It was meant to be a gleaming homage to Singapore sport, and a testament to the success of partnerships between the Government and the private sector.
Instead, the $1.33 billion Singapore Sports Hub has become better known for its travails, mainly the dismal state of its pitch.
It is among the world's largest sporting infrastructure projects developed by a public-private partnership (PPP): In this case, government agency Singapore Sports Council (now Sport Singapore) and Singapore Sports Hub Pte Ltd (SHPL), a consortium of firms that runs the 35ha facility in Kallang.
The consortium designed, built and operates the facility, in return for an annual payment from the Government throughout the project's 25-year term.
The Government said it chose the PPP model not because it is "short of funds, but because we believe in the benefits that a PPP arrangement can bring".
But the model has now come under fire, given the problems that have plagued the Sports Hub's development from the outset, including funding difficulties and completion delays.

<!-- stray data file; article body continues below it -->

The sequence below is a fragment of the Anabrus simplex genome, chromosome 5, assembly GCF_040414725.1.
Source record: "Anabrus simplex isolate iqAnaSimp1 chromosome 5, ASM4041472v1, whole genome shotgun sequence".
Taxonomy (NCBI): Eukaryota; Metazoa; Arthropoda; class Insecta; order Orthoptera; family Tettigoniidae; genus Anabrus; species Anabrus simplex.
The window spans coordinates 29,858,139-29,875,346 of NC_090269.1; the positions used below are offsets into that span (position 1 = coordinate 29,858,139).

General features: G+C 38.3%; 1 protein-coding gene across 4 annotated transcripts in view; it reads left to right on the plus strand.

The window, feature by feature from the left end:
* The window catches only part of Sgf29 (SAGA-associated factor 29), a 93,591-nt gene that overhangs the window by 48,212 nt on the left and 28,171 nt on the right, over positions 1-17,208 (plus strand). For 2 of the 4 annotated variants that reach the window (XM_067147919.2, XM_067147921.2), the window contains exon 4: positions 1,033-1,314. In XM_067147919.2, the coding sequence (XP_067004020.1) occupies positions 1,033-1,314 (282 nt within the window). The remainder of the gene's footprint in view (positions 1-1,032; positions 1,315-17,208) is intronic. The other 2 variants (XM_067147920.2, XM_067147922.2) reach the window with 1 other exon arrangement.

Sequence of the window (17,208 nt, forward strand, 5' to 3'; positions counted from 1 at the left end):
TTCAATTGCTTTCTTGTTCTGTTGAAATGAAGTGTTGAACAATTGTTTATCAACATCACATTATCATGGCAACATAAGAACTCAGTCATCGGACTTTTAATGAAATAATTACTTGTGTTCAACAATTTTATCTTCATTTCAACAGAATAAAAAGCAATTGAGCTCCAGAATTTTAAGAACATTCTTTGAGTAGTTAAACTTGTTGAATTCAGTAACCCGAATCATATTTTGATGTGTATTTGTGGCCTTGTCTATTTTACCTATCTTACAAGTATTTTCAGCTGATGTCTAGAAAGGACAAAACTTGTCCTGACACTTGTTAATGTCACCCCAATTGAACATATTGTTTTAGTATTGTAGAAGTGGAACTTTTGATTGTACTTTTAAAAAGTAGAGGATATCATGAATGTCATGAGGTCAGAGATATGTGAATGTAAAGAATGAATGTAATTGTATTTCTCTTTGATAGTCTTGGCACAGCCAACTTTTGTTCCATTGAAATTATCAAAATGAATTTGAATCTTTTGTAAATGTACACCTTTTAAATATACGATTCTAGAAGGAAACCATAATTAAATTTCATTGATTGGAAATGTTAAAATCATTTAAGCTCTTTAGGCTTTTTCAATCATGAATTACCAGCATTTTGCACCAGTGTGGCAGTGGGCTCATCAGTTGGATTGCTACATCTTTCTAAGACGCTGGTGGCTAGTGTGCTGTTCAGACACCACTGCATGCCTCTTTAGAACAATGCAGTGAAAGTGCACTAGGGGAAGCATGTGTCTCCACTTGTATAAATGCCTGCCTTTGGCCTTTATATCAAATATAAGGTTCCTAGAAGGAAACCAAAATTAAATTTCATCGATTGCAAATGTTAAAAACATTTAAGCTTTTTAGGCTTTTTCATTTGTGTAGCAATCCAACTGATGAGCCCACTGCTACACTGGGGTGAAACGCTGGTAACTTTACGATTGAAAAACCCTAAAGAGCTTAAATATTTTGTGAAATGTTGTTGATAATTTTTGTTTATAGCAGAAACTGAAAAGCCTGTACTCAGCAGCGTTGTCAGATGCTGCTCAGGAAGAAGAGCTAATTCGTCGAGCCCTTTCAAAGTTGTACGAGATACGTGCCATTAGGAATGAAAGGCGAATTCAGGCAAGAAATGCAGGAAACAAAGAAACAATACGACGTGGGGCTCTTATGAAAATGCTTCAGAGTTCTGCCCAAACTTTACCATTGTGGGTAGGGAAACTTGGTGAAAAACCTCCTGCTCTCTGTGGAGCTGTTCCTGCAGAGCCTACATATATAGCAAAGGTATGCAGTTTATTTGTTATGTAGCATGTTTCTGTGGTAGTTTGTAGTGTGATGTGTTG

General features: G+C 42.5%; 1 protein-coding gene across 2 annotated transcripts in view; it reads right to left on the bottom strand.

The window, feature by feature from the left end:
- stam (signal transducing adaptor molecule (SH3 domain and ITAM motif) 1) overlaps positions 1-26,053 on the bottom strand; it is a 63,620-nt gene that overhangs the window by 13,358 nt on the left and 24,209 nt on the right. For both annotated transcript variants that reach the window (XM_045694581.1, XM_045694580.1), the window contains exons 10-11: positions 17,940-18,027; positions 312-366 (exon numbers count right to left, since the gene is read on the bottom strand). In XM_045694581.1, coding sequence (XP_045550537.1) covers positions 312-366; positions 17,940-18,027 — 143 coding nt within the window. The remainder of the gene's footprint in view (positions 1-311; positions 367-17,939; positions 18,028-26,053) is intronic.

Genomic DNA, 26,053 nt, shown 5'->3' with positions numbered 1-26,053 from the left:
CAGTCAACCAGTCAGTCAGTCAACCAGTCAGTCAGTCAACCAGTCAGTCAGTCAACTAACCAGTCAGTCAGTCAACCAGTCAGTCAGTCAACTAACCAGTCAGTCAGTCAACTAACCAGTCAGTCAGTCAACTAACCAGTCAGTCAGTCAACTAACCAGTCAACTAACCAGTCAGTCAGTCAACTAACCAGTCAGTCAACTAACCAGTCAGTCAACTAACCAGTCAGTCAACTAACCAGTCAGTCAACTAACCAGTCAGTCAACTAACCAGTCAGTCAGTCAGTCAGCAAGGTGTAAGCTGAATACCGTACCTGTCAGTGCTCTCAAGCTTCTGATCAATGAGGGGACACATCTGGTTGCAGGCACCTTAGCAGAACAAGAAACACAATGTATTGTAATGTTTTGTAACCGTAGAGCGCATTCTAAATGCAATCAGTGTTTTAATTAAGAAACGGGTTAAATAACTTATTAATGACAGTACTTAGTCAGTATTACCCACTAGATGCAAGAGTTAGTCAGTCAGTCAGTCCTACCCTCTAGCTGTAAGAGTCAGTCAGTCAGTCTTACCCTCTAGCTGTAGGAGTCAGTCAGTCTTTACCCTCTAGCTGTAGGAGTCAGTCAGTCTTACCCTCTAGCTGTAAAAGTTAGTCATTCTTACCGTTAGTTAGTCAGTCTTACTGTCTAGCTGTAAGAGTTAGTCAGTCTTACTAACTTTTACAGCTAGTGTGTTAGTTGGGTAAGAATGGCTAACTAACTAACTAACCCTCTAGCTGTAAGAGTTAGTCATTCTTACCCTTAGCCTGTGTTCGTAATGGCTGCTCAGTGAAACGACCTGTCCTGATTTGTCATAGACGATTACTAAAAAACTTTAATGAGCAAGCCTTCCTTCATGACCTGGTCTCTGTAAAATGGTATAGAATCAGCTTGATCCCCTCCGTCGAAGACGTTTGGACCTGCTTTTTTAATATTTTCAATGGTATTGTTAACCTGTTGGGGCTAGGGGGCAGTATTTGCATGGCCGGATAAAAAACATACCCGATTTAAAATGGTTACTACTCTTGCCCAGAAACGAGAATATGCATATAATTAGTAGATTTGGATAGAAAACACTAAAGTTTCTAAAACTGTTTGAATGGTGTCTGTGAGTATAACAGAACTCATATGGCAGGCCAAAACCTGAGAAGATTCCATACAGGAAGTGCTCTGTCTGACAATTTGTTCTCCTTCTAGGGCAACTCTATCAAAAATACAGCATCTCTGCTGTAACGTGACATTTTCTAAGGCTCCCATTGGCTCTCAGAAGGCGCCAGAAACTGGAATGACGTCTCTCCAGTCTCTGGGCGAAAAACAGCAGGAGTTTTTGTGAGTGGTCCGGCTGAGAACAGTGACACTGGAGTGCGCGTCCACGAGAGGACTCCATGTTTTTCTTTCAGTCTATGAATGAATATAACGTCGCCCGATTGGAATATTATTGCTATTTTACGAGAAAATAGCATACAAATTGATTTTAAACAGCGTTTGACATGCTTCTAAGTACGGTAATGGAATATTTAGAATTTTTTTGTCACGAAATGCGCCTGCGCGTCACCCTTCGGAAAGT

More recently, complaints from international athletes about the state of grass on the pitch led to ire from the public, with some questioning the lack of accountability and coordination between the consortium and the government agency.
Events had to be rescheduled and urgent repairs were made to remedy the surface in time for sporting events, leading to what Singapore Sports Hub chief operating officer Oon Jin Teik admitted were "substantial costs".
While there were exit provisions in the partnership, the Government has made clear these were not being considered.
Last Saturday, SHPL said it would opt for a new, all-natural grass pitch, instead of relying on its problem-plagued hybrid one. It promised to absorb the costs involved and not pass them on via ticket sales to future events.
The sorry saga over grass serves as a reminder that not all PPP projects go as planned.
But given Singapore's aspirations to become Asia's infrastructure and project financing hub, it should not serve as a deterrent either.
Outsourcing risks to private sector
FOR one thing, there are still clear benefits to the PPP model.
Under such an arrangement, the public sector works with private firms to design, plan, finance, construct and operate projects traditionally provided by the Government, such as infrastructure and utilities.
The Government outsources financing, construction and operation of the facility to the private sector, leaving it free to focus on its role of policymaking and protecting the public interest.